Imagination is key to garden design – Knox County VillageSoup

Have you ever looked at someone else’s garden (s) and wondered why you couldn’t manage to create similar conditions?

It’s all a matter of imagination. People who turn even ramshackle backyard spaces into places of beauty and contentment did so because they got to see the end result in their minds.

I once knew a man who built several houses but did not rely on plans. “I could see the finished product in my mind,” he said. Many gardeners have a similar foreknowledge.

For most of us, however, it is terribly difficult to see the end result when we start with immature plants and seedlings. Add the fact that in perennial flower beds it can take up to three years for the design to fully present itself.

This not only requires imagination, but also a degree of confidence that the plants will eventually grow as they are meant to.

Lack of imagination coupled with a lack of confidence in a seed’s potential is why we plant things like lettuce and Swiss chard that are way too thick. We don’t want white spots, although the instructions on the seed packet clearly state how far to plant in order to get maximum growth.

Of course, in the case of leafy vegetables, you can always thin out the young crop. Even then we usually don’t thin out enough and in the end we fail to get that big, sturdy lettuce or those huge majestic chard leaves. When it comes to perennials and shrubs, it’s a different story.

There we have to believe in our plans because changing them once things start to develop becomes far too disruptive.

There is also the catch. A garden plan doesn’t happen overnight. Additionally, one or more plants may not grow as expected, due to different sunlight, moisture, and nutrient requirements. Most of the time, however, if we just show patience, our gardens will turn out as hoped.


In garden parlance, a leaf is something we use to showcase our plants. It could range from a fence to an old fashioned hand pump.

In my youth, colored glass globes on pedestals were all the rage. I knew that when I was old enough to have my own house and my own garden, I would definitely want a globe. But when the time came, the globes fell into disuse. That’s not to say they can’t add to your garden project; it just means most gardeners don’t use them anymore. I say, however, that whatever you choose is good, as long as it reflects your tastes.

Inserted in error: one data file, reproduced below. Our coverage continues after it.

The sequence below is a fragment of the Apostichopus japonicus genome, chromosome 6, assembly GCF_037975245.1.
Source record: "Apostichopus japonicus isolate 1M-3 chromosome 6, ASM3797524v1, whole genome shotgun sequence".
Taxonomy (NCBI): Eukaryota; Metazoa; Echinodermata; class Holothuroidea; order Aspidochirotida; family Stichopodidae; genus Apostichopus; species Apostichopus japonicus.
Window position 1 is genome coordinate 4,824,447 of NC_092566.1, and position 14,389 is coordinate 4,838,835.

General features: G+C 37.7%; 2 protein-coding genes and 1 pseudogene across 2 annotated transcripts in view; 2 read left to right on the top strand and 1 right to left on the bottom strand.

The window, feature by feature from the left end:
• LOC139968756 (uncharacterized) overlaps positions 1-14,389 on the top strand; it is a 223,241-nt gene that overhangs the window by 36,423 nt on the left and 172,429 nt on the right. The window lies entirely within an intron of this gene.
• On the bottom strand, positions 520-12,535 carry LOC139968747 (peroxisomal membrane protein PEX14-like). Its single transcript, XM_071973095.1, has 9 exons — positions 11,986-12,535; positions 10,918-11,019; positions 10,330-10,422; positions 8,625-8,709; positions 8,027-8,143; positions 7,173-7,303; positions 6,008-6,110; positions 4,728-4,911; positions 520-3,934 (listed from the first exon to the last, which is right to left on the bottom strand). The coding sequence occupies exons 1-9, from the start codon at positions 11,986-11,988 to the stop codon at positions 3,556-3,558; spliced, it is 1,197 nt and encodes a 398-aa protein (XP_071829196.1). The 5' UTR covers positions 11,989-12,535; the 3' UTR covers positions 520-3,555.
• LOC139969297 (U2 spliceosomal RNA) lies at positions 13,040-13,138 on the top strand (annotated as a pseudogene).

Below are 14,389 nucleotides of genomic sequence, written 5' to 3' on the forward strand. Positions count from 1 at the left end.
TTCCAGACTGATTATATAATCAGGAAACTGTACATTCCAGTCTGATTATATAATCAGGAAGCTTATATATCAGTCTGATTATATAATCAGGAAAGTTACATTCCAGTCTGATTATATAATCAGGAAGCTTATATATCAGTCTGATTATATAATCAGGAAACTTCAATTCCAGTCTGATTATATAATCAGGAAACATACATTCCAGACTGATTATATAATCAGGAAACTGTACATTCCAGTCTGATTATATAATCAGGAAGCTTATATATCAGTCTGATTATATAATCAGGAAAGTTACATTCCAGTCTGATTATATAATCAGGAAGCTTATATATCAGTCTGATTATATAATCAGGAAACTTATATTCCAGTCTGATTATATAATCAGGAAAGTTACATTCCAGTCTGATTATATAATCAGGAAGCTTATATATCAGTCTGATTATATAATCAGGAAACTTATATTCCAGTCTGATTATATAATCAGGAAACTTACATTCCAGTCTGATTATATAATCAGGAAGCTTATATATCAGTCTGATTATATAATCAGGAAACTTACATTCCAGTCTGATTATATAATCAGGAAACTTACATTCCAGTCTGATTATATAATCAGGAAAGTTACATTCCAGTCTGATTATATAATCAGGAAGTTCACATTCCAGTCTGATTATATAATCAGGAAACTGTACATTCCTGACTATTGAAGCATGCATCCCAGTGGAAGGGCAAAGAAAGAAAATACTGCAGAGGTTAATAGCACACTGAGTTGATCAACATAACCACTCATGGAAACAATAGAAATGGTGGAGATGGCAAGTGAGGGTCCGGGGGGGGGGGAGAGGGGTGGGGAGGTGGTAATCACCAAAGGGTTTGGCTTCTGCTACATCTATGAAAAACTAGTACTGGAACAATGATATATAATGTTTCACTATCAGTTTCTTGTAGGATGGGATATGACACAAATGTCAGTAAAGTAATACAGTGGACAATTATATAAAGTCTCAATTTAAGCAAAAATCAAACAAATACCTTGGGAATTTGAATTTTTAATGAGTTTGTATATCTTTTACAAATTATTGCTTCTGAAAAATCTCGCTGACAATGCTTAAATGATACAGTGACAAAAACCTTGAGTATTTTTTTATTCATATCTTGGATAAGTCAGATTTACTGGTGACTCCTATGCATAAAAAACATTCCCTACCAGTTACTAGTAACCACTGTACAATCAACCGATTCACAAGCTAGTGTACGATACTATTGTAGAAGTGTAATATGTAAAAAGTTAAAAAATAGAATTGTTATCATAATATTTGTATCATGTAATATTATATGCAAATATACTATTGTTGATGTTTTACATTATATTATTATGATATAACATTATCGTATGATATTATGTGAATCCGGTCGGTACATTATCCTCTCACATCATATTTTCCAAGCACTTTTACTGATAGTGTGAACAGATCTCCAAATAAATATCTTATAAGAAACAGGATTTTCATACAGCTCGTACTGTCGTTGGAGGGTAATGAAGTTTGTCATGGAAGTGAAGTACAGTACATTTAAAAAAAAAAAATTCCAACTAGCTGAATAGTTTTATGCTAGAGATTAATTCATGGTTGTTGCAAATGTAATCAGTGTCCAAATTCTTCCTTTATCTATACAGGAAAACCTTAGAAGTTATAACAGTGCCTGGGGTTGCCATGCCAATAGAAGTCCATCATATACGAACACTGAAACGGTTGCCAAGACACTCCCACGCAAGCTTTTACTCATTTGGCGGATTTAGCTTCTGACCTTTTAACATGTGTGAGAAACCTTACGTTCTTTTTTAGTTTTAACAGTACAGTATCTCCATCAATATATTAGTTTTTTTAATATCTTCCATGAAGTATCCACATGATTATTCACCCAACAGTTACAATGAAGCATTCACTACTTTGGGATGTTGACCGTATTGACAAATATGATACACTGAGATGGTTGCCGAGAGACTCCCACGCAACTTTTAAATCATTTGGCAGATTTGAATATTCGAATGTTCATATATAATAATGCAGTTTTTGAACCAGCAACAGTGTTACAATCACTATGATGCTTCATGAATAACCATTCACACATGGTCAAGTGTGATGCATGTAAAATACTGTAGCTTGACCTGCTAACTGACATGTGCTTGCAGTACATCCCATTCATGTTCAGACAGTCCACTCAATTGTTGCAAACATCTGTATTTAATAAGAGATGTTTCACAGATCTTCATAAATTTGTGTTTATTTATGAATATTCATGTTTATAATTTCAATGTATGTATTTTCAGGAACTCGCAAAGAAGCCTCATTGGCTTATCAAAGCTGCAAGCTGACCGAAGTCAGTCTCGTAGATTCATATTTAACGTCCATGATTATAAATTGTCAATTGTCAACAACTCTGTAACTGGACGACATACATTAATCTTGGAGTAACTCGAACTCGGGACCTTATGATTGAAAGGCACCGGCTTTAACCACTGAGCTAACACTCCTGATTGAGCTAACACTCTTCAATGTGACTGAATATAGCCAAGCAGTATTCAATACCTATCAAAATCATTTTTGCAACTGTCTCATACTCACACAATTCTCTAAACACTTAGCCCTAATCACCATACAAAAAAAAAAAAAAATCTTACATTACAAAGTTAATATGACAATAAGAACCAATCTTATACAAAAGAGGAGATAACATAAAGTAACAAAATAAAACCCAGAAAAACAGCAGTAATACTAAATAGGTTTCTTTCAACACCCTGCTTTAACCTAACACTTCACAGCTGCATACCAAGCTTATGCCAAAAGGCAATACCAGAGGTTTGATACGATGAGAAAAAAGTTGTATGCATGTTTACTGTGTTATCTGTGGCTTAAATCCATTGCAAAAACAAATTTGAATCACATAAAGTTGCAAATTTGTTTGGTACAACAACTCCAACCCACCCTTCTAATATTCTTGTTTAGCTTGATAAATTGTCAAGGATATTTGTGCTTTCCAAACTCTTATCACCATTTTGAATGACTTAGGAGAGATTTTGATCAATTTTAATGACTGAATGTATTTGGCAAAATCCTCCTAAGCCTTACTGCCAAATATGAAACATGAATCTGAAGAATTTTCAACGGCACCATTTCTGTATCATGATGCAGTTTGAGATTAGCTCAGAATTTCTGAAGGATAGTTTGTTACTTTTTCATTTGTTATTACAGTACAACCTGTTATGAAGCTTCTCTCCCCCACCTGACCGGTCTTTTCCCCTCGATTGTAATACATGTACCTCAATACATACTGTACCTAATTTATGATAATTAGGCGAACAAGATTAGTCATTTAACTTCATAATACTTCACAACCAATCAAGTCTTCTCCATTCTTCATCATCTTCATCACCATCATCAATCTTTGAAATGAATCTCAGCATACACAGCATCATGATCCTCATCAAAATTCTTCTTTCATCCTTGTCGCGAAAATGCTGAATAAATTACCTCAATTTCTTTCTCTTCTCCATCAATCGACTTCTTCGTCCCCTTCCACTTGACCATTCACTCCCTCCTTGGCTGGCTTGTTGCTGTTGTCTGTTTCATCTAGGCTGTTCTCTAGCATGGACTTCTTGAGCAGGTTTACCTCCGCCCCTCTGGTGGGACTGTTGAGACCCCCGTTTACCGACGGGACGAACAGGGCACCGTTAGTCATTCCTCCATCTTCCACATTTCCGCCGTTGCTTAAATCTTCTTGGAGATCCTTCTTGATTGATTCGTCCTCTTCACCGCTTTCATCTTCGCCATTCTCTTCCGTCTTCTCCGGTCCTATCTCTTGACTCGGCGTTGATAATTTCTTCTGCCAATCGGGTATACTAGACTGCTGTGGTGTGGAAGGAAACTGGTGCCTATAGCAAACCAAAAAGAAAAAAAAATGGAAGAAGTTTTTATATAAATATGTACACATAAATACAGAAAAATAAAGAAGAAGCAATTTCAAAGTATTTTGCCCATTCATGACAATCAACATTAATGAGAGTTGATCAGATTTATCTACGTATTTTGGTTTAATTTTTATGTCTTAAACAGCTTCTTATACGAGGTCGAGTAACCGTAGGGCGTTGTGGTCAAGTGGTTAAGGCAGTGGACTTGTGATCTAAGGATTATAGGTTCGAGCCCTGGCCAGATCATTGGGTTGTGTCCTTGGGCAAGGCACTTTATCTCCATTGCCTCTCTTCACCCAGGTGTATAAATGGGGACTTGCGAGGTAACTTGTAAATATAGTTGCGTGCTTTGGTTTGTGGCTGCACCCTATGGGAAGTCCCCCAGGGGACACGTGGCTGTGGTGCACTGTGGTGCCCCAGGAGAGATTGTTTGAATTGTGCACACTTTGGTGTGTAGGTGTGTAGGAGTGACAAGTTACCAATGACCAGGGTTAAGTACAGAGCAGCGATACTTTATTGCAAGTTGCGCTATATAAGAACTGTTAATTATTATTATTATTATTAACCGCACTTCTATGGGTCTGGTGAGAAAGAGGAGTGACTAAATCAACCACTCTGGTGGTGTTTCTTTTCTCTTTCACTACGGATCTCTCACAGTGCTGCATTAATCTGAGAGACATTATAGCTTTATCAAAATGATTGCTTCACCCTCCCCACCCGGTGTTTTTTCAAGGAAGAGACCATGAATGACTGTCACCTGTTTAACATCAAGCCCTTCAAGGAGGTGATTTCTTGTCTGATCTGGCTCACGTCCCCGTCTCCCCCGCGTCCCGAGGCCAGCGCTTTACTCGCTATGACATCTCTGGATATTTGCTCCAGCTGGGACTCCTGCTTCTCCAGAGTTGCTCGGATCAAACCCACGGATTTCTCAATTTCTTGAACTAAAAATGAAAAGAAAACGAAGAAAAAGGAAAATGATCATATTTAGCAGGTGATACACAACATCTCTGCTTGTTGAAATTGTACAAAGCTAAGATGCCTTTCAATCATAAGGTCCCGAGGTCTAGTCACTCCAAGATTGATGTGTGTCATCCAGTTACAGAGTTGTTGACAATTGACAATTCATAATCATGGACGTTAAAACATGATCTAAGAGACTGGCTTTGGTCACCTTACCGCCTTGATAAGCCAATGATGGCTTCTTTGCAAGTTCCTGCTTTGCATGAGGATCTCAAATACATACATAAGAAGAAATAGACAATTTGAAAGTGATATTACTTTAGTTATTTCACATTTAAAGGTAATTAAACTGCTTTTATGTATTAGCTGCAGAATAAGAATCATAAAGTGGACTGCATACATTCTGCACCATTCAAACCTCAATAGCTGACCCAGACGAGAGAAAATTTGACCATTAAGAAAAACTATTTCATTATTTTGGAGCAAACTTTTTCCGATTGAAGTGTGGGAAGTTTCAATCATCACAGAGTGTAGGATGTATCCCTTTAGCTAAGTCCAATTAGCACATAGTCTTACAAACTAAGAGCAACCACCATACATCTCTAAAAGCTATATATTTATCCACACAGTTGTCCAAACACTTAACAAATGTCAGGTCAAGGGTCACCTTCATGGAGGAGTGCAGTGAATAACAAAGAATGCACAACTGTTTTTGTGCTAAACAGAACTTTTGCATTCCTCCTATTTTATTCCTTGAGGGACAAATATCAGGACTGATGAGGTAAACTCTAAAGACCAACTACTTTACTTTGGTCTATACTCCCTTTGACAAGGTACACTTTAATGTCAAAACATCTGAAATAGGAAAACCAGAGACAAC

Fencing can play a big role. Best of all, you don’t always need to erect a full-length fence. Sometimes only a short section will meet your needs.

For example, two short sections of fence, placed at an angle in a corner, can serve as a backdrop for perennials. Once the fence sections are in place, you can plan a garden around them, perhaps with large flowers on either side and shorter ones in front. You may want some clematis or even morning glories to climb your fence for added enticement.

Fences can serve two purposes, the first of which is to be visible from the outside. But indoors, the fence can help create an intimate, multi-dimensional atmosphere. Hanging baskets of all kinds make the interior of a fence more attractive. Shelves can bring a fence to life, especially if plants in containers line the shelves.

Espalier fruit trees do well inside a fence, preferably on the south side. Even vegetables such as tomatoes can make an interesting statement when trained to grow over a fence.

Then there are doors. The garden gates are the stuff of music and poetry, love songs and legends, intertwined with early civilizations and continuing through the present. A garden gate is usually accompanied by a fence, but not always. Sometimes a door allows entry and exit through narrow openings.

But in all cases, a portal invites the walker to enter, to browse and to soak up the atmosphere.
Doors can come in a wide variety of shapes, my favorite being a wooden door, perhaps with stakes at the posts. But wire gates and even plain metal gates all have their place.


Statuary has its place in the landscaping of gardens, but beware. Too much of a good thing can have the opposite effect, occupying and cluttering the landscape. A tastefully erected statue, however, can be a focal point for all kinds of plantings.

Speaking of statuary, let me also add sundials and even these terracotta faces, bas-reliefs of the sun or of people and animals. All of these have their place, but again, don’t overdo it.

wind mill

Mini-wind turbines, whether operational or not, are a nice center of attention. These can support various climbing plants for added attraction.


Finally, we have the stone. This includes rocks, boulders, slate, and flat stones. Walkways, dividers, fences, all in stone, decorate our garden scene. Here in Maine, we are fortunate to have so much natural stone at our disposal. This is not the case everywhere.

A man I met in Florida was seriously considering renting a flatbed trailer to haul glacial boulders from my woodlot to his home in the generally flat state of Florida.


Anyone can create an enviable garden setting. It takes foresight, planning, and not a little imagination. But you can do it. Just be patient and it will happen.

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